The letter referenced in the story was actually the second one Air Methods sent [the patient, and both of them explained that we were asking for her assistance in resolving the claim with her insurance company. We had already been in communication with [the patient]’s daughter where she advised us that they were expecting a reimbursement check from [the patient]’s insurance company, Independence Blue Cross Pennsylvania, prior to the letter dated June 1 was sent with that context in mind as [the patient]’s daughter planned to send that check to us as we worked with Independence to secure the remainder of the reimbursement. However, Independence then abruptly voided the check and told [the patient]’s daughter they would not share any additional information with her about the claim. [the patient]’s daughter then reached out to us and said Independence was “not cooperating” with her family and that the reps would no longer discuss [the patient]’s case with her or [the patient]’s husband, who is the policy holder.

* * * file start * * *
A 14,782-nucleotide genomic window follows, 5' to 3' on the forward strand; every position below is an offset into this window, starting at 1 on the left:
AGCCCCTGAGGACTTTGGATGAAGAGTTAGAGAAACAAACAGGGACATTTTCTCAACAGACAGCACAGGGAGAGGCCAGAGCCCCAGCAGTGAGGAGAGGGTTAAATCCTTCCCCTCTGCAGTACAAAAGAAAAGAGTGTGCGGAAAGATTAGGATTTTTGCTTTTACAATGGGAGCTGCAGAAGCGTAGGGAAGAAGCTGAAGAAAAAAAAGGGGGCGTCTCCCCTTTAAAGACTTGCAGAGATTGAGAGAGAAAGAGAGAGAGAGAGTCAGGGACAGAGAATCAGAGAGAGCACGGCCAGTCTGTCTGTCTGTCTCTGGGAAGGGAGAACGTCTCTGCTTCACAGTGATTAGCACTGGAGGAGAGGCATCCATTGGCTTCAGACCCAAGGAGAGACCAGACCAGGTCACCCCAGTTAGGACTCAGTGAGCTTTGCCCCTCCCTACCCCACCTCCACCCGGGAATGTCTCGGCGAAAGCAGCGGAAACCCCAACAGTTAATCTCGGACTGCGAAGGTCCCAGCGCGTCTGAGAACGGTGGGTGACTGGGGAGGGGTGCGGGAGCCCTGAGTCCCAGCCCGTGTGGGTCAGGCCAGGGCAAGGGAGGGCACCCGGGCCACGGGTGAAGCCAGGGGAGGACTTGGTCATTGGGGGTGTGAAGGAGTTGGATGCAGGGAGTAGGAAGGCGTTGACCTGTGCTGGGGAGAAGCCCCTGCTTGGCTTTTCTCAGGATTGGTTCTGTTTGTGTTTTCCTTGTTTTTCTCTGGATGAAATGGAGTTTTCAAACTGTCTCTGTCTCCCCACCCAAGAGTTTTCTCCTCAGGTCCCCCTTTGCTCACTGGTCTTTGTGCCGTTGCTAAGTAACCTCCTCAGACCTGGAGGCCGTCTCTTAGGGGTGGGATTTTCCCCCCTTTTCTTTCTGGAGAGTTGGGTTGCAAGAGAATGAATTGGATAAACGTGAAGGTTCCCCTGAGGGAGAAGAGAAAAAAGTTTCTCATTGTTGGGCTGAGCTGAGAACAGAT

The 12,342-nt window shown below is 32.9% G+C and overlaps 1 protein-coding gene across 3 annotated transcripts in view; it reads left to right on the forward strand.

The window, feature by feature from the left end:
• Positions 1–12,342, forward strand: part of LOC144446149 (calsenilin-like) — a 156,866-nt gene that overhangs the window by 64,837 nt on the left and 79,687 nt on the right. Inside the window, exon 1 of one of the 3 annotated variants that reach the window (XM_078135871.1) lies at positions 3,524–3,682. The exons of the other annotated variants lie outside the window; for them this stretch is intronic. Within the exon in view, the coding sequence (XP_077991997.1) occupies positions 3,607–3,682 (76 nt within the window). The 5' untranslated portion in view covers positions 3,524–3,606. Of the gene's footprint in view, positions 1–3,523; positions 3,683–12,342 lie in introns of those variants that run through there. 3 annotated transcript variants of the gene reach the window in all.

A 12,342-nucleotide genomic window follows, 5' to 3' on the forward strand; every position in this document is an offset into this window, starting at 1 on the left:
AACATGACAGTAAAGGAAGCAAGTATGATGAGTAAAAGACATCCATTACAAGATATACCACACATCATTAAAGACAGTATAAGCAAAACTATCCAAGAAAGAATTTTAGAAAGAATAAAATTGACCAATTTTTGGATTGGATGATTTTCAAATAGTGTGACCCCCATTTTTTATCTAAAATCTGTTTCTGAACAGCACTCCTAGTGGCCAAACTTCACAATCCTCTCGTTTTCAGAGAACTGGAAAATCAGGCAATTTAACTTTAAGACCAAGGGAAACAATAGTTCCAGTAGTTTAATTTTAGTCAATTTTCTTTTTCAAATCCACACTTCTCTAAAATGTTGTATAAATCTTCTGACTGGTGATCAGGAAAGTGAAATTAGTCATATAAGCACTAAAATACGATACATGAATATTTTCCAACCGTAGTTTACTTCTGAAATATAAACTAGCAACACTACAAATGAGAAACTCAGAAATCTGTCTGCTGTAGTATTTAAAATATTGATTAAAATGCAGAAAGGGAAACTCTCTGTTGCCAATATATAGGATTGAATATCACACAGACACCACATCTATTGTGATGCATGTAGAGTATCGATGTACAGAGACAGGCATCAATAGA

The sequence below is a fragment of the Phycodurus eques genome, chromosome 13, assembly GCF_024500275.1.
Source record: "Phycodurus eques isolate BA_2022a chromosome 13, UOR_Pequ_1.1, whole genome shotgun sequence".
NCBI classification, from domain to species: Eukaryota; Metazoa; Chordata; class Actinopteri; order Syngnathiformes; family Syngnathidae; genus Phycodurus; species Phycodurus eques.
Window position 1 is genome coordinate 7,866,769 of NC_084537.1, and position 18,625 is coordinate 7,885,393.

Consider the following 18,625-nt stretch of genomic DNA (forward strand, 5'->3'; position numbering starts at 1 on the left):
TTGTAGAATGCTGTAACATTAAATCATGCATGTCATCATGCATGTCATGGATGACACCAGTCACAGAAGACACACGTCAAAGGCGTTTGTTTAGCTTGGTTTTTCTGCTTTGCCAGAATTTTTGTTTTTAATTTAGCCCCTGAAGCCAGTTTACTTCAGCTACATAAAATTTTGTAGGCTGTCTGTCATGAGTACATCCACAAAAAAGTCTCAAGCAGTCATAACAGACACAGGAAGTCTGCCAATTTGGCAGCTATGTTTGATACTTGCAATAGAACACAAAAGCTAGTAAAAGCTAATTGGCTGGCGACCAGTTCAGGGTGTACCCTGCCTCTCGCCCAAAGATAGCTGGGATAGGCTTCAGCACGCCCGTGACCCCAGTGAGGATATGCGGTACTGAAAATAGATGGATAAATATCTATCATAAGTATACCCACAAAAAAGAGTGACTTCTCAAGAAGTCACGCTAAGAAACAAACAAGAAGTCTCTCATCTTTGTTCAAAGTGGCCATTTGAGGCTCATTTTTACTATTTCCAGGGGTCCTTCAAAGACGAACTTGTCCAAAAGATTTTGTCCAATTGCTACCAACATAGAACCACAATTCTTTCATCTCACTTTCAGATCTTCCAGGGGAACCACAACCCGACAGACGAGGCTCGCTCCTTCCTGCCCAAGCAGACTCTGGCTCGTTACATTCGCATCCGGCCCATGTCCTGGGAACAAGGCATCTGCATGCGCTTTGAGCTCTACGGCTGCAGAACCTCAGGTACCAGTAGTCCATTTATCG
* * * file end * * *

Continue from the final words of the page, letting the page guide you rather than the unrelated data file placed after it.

This was all occurring as [the patient] was still recovering in the hospital. The letter we sent dated June 1 was sent after one of our patient advocates had already established communication with [the patient]’s daughter and explained how we would help her through the billing process with Independence. However, after the June 1 letter was sent, we then spoke with [the patient]’s husband on June 3 and he advised he was calling Independence to get the status of the reimbursement. Later that same day, [the patient]’s daughter called us and let us know she had spoken with the payor and had been told the claim was still in process. All of this background is to say, we are committed to communicating with our patients throughout the post-transport insurance process, and our goal is to ensure they have a clear understanding of that process. We spoke with [the patient]’s daughter several times throughout the summer. At no time did we give her the impression, nor do we believe she had the impression that we were pursuing payment from [the patient]). We were seeking payment from Independence Blue Cross Pennsylvania. If it were up to us [the patient] and her family would never have had to go through this process, which is established by the Independence Blue Cross Pennsylvania. The fact that she did is very unfortunate and Air Methods and our Patient Advocates do all we can to make it as easy as possible by working with the insurance company directly so patients like [the patient] and her family don’t have to.